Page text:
10 Railway Service :

The system is highly esteemed abroad, and is
in limited use in this country.

The enormous cost of the appliances, neces-
sary to the operation of the block system, and
the great expanse attendant upon its workings,
may be said to practically prohibit its general in-
troduction in the United States for the present.
The wealthier companies will in time adopt it,
and it will be introduced upon isolated sections
of road where the business is so great as to
endanger the safety of trains operated under
the ordinary rules.

The system may be said to be indispensable
where the business of a company is such as to
require that trains should succeed each other at
intervals of only a few minutes.

It is relatively of much greater importance
to a company with two tracks than one with
double that number.

The danger of trains running into each
other can not be so great with four tracks as
with two, for the reason that while the num-
ber moving in the same direction upon any one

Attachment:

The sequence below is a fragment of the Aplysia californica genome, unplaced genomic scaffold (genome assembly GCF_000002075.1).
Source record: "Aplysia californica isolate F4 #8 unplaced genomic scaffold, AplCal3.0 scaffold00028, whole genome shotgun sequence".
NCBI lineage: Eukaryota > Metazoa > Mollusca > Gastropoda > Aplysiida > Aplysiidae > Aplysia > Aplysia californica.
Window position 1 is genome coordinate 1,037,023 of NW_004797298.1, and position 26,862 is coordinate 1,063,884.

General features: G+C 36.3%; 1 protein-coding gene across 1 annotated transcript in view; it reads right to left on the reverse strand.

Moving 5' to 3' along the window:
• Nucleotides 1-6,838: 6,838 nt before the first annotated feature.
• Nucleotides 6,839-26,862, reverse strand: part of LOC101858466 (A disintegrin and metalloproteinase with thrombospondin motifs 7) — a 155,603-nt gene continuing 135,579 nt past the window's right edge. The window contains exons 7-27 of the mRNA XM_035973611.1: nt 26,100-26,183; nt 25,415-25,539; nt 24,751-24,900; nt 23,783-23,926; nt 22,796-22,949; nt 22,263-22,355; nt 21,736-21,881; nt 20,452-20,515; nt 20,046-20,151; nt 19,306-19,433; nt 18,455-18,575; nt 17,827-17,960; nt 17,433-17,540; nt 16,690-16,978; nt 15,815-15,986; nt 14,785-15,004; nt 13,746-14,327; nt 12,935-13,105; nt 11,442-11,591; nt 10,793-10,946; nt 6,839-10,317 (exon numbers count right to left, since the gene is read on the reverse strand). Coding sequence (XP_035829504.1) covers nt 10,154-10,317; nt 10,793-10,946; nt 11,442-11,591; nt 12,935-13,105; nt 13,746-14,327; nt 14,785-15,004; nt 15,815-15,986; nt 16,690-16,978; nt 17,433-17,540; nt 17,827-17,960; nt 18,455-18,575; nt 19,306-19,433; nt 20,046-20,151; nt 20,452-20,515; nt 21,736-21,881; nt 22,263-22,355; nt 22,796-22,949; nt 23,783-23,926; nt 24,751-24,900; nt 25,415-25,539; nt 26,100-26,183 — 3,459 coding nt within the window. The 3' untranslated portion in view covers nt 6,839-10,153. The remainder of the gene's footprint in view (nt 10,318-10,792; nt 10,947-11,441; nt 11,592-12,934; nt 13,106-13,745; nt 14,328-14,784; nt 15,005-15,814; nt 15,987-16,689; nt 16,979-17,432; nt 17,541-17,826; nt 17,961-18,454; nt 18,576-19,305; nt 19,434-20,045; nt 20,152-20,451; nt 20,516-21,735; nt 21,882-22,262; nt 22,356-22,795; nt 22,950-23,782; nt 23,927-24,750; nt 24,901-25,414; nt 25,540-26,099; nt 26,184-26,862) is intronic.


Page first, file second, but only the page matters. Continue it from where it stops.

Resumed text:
track may be as great upon one road as the
other, still the trains that succeed each other
upon one line will all be moving at a compara-
tively uniform rate of speed, while upon the
other they will vary from fifteen to sixty miles
per hour.

Besides this, while it is not improbable that

Trains and Stations. 11

the freight traffic of a road may increase pro-
portionately with the number of its tracks,
still the number of passenger trains required
is not likely to be similarly affected and thus
the tracks allotted to such trains are compara-
tively idle.

There is no doubt but what the uniform rate
of speed pursued by trains following each
other upon a four track road affords a protec-
tion impossible upon roads where a less number
are available, but in the event a train is delayed
or one or more of its cars become detached, the
danger is just as great upon a four track road as
upon one .in which only two are employed, sup-
posing the business to be proportionately the
same. It is absolutely essential under such
circumstances that a following train should be
warned that a train or portion of a train is in
its immediate front.

The block system takes cognizance of every
attending circumstance, and if, under its work-
ings, a train were to break in two, and the
forward part continue on its course ignorant of
the fact, the loss would instantly be observed
by the operator and the block would not be
freely opened to succeeding trains until the
facts were fully investigated.

12 Railway Service :


The great English roads are all operated
under the block system, or what may be termed
a modification of such system. Each line is